There’s something odd about recruitment of international teachers in Japan. One of the philosophies behind it, was not only to support English learning but also to help educate students about the world and foreign cultures. So many voices to consider, it’s easy to get lost in all the volume. If you don’t already know, the world is a rather big place. So it’s odd that more than 90% of ALT teachers are brought in from the United States. When everyone else is in a severe minority, just how international is this? What about Australia, Canada, Ireland, the Philippines, South Africa, Jamaica or even the United Kingdom (you know, where they started English in the first place). There’s an awful lot more than just American culture to know about, not to mention having an awareness of other types of English.


As one of the British minority in Japan, I’m acutely aware of how little Japanese people know about other cultures or countries (so far the best description of British culture I’ve heard is that apparently we all ride horses, wear top hats and have managed to keep the 1800s alive and well. No tv then I guess). But few Japanese people ever reach such a conclusion because they’re too busy assuming everything about you, most notably your nationality and language. Didn’t you know that all foreigners in Japan are English speaking Americans? It’s a little different when you’re asked (in Japanese first) ‘excuse me, are you American?’. It’s a fair question when so many come over; chances are that an English speaker in Japan ‘is’ from the United States. If not, you can politely correct them. The issue is with assumption. When Japanese people immediately speak to you in English is one. Nobody asks if you can speak English or not. I have some French friends who don’t take kindly to this (the worst case I’ve ever come across was a French gentleman who explained to me that he was asked to give English lessons at his company. Despite the fact that he didn’t actually speak much English).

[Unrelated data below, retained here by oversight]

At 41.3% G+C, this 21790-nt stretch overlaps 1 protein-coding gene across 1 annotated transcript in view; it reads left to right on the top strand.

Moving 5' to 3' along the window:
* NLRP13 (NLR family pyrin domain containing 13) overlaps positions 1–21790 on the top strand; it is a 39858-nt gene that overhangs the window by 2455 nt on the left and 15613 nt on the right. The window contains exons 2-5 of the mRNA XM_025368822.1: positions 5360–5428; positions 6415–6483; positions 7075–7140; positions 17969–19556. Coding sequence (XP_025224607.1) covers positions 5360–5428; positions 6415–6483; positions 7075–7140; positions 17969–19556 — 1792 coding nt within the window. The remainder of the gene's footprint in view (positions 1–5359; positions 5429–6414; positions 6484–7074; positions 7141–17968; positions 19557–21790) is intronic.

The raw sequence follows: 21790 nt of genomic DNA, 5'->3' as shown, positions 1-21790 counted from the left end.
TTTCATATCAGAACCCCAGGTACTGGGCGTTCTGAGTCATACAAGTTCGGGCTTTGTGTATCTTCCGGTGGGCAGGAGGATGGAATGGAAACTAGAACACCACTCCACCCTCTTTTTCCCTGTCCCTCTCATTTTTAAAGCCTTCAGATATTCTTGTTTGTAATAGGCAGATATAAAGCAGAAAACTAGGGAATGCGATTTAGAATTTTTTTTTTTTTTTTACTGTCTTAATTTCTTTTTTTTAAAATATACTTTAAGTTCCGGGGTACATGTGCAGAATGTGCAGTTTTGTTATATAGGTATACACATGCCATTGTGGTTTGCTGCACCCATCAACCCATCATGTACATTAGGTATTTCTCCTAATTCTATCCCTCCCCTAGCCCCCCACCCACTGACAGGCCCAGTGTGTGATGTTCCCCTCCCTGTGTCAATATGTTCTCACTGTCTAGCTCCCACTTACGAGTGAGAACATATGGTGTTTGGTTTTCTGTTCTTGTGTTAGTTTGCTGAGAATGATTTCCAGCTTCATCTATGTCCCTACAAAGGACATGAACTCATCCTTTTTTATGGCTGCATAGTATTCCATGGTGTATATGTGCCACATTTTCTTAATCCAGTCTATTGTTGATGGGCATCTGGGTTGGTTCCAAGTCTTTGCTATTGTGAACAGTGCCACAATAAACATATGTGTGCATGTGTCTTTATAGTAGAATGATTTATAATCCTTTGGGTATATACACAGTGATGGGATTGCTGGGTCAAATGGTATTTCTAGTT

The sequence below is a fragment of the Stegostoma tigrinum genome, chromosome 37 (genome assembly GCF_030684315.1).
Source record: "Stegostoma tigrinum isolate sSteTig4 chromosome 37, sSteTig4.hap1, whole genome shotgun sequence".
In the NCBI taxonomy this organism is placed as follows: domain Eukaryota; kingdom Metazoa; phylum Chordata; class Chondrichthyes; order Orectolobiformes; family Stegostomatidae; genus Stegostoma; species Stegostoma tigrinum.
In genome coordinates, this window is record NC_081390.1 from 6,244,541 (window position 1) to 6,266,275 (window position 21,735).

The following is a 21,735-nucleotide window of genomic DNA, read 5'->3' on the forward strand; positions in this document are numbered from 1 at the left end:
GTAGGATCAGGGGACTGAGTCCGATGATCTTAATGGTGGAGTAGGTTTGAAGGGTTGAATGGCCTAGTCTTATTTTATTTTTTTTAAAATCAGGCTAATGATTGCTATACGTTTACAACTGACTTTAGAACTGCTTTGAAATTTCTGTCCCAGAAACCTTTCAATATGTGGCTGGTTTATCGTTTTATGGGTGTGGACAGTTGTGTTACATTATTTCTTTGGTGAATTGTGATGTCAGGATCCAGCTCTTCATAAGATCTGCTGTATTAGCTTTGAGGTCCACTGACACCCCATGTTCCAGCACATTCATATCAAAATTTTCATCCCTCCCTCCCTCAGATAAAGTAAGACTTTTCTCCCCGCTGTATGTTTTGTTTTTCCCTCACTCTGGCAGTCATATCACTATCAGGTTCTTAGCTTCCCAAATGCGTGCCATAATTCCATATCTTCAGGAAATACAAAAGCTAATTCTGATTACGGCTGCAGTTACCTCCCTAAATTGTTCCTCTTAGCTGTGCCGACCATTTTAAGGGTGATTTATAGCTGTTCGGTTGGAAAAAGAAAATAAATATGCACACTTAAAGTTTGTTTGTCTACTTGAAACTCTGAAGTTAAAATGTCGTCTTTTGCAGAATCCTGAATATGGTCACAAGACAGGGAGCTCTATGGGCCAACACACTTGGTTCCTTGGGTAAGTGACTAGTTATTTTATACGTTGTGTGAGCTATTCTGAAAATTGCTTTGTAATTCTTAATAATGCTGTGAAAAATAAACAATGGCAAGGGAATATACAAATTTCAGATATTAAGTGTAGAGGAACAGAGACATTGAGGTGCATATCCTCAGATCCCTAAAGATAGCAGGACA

But it’s also image. Japan is the country of stereotypes (and, I say, as a top hat gentleman myself I question the logic in that, what), and they have a set image for every nationality. Deviate from that image and they’re exceptionally slow to accept it (bad luck for anyone of east asian heritage in western countries. I’m afraid you’ve lost your nationality and are officially Chinese now. Enjoy communism!). People often identify themselves based on nationality and culture; strip it from them with careless assumptions and stereotypes, and they’ll get upset. So when I’m first asked a question about American culture, without ever once confirming my nationality, it’s a little annoying. After months of it from people in endless volume of assumptions, it becomes sickening. There’s nothing wrong with making a false assumption (I once made the mistake of assuming an expensive bottle of blue liquid in the supermarket was premium blueberry juice. Half a bottle and a vomit later, someone informs me that the viscous substance that I couldn’t bear to drink anymore was in fact syrup, something I’d never encountered before. Innocent, stomach wrenching mistakes you see). The issue is forever acting on assumptions rather than searching out more information.


In practical terms however, these assumptions can prove troublesome. For example, at school I’ve had complaints in the past for not being  元気 enough. Confused, I tried harder to speak more clearly, make greater effort in my lesson plans and engage more students in conversation. To no avail though. 元気 means lively or energetic, and somehow I wasn’t living up to my predecessors standards. I asked my company about this and they explained ever so gently, how they had this problem with all British teachers (keep those stereotypes going guys). Unlike my American predecessors, I lacked volume and more importantly, the larger-than-life character that they expected. As I was told, being a good teacher didn’t matter. They just wanted energy. Now, even if I didn’t have principles against being a circus clown instead of a teacher (must be easy to confuse those two professions it seems), I’m not naturally loud or overly enthusiastic (if a stereotype will help, British people tend to have that sort of thing knocked out of them by incessant faith in disappointment).